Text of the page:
Nobel winner questions lecture's value

Wieman says students don't use brains in standard lectures

Tuesday, April 7th, 2009

Nobel-prize winning physicist Dr. Carl Wieman hopes to teach universities how to teach scientific subjects.

Basing his work on past research that shows the inefficacy of lectures in helping students learn, Dr. Wieman is embarking on a campaign to improve the pedagogical methods of university education.

“In the standard lecture, [students] are not using their brains. This is clear from research, [including] studies involving brain-scanning,” he said.

The standard lecture to which Dr. Wieman refers is the one-to-many lecture, where students in large classes are essentially passive recipients of information imparted by instructors. Wieman said his idea is that without being engaged, students will not learn as much as they can.

“Educating is more than just putting information into the brain " if students don’t engage, learning is not happening,” Wieman added.

Tom Haffie with Teaching and Learning Services at Western agrees with the idea.

“Inviting students to think about their class can help people learn in the room, but students need to keep looking outside of the lecture,” he said.

Haffie compared learning to a gym workout. “No one is going to get stronger by watching other people lift weights in the gym " you have to do it for yourself.

“Learning is a very personal thing.”

Dr. Wieman explained several techniques could provide this engaging environment.

“One technique is to have students do small assignments before class, preparing them ahead of time, to be discussed in small groups. It could involve the use of clickers, giving teachers the ability to gauge their students’ understanding.”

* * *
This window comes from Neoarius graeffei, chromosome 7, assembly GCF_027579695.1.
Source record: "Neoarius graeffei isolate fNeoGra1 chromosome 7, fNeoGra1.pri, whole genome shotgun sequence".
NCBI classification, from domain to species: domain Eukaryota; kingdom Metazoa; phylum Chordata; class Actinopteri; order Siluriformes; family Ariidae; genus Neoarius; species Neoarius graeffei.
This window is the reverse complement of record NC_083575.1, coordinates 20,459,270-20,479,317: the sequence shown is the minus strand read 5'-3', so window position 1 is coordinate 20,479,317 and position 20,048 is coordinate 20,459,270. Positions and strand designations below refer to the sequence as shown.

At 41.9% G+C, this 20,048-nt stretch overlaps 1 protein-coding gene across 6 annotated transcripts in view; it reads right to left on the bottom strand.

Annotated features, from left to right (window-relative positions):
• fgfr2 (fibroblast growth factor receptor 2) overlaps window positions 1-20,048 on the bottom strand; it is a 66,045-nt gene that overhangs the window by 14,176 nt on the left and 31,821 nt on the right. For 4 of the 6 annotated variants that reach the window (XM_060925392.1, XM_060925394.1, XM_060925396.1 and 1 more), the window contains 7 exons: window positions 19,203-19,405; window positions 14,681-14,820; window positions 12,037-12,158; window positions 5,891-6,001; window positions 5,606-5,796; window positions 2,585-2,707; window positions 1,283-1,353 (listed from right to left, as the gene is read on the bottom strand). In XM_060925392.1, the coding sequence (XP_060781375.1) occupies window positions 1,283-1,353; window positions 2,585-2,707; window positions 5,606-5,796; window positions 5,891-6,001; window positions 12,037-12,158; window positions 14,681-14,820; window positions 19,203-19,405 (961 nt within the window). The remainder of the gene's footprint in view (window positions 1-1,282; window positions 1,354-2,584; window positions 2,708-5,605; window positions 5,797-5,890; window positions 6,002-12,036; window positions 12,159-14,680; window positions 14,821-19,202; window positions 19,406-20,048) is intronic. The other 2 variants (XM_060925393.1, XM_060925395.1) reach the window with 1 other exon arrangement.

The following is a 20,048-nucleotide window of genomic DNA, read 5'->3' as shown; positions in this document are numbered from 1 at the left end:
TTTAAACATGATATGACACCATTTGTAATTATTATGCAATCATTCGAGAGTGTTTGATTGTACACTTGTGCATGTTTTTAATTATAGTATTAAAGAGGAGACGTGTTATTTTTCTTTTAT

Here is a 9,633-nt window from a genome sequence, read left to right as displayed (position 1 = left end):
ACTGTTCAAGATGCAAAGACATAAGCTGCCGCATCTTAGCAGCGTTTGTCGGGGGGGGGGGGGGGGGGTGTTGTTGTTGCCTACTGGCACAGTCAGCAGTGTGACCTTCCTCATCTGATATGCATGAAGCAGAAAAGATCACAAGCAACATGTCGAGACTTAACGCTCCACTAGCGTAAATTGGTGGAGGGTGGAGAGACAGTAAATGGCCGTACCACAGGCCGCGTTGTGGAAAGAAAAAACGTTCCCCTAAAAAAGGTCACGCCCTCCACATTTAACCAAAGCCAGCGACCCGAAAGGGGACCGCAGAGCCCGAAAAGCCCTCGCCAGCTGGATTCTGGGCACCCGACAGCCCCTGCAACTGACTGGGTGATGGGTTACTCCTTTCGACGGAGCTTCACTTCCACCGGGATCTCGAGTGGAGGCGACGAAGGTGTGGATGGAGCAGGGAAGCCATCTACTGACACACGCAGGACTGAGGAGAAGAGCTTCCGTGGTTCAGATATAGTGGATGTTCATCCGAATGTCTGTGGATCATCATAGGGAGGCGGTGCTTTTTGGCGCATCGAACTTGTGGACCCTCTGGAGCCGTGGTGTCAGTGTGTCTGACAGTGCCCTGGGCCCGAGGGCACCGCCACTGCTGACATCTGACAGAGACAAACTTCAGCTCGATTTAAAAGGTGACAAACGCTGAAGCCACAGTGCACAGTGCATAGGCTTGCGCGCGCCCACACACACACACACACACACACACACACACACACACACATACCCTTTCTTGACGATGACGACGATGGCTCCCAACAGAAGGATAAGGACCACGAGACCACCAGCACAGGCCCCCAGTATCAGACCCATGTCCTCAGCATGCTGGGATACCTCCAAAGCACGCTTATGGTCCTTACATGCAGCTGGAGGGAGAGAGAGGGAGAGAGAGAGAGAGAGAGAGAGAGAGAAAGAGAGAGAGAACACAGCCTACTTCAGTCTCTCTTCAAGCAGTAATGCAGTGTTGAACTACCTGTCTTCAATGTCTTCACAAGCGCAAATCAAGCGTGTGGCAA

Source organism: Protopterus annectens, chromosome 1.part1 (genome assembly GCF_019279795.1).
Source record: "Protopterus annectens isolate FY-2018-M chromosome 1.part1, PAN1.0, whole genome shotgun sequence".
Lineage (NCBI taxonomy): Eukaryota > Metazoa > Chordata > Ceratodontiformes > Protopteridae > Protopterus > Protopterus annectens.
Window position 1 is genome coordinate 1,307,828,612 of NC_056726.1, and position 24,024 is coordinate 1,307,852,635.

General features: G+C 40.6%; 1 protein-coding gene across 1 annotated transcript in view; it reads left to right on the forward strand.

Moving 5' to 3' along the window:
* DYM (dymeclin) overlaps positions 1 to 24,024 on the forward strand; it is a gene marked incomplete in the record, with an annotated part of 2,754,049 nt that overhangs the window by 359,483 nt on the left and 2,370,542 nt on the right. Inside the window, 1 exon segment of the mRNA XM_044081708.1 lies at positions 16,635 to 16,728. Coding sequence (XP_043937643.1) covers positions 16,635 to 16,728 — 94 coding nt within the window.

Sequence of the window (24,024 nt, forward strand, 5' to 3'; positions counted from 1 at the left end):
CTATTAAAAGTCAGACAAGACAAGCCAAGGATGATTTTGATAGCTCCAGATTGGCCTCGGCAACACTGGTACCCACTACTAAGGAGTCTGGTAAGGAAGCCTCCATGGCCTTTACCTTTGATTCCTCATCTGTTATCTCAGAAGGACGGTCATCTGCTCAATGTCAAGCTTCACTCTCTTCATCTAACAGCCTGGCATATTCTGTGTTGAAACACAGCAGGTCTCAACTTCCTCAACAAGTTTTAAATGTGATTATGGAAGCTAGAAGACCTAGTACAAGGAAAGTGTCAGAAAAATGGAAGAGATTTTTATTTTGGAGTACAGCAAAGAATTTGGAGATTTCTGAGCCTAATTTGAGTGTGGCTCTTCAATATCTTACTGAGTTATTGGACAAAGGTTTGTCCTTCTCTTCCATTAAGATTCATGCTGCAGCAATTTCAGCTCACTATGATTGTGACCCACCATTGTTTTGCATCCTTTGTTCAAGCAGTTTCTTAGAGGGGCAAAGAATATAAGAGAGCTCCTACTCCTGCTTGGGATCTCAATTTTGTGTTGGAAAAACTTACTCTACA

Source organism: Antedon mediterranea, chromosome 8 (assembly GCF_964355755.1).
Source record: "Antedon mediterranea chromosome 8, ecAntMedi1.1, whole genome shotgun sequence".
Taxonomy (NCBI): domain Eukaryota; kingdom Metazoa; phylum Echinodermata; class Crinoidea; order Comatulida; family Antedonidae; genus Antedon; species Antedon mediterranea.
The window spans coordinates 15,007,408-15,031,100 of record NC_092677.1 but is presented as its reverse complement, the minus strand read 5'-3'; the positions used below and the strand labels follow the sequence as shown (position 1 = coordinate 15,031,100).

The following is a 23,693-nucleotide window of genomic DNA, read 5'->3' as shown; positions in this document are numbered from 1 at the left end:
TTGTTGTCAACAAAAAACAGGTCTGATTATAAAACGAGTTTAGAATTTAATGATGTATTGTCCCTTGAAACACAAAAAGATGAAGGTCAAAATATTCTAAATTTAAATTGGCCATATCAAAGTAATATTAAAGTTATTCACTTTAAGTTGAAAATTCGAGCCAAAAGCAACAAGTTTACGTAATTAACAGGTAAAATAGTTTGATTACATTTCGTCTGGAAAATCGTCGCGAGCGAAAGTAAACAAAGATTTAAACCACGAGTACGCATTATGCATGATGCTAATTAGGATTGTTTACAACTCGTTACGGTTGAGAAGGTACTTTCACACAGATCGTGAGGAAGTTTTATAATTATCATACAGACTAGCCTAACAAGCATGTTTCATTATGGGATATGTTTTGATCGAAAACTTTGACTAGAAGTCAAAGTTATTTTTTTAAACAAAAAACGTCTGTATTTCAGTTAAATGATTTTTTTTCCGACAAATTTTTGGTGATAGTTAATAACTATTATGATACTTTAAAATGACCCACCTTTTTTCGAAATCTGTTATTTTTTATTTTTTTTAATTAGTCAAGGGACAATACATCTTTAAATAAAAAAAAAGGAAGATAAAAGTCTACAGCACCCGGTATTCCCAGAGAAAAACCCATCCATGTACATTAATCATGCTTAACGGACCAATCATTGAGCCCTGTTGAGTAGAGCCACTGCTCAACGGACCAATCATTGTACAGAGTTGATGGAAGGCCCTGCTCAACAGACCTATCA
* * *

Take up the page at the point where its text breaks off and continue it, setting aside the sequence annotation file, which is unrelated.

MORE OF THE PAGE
Ali Haider, a third-year business management and organizational studies student, liked the concept of contributing in a smaller environment.

“If you’re contributing, you can get straight feedback,” he said.

Zach Armstrong, a fourth-year honors genetics student, agreed with Wieman’s intention, but expressed some reservations about how engaging students in large classes will work.

“Having group discussion in a first-year biology course is simply impossible. However, upper year classes should definitely be taught in a more ‘how-to-think’ manner, rather than ‘what-to-think,’” he said.

“You would have to enforce participation marks ... the best way to test people is one-on-one or in smaller groups with oral tests instead of written tests,” Nathalie Diaz, a fourth-year kinesiology student said.

All agreed the role of teachers today has changed from one that merely imparts information to one that provides students with an intellectually stimulating environment.

Quoting Socrates, Haffie summed up the general reservation against passive lecturing: “I cannot teach anybody anything, I can only make them think.”

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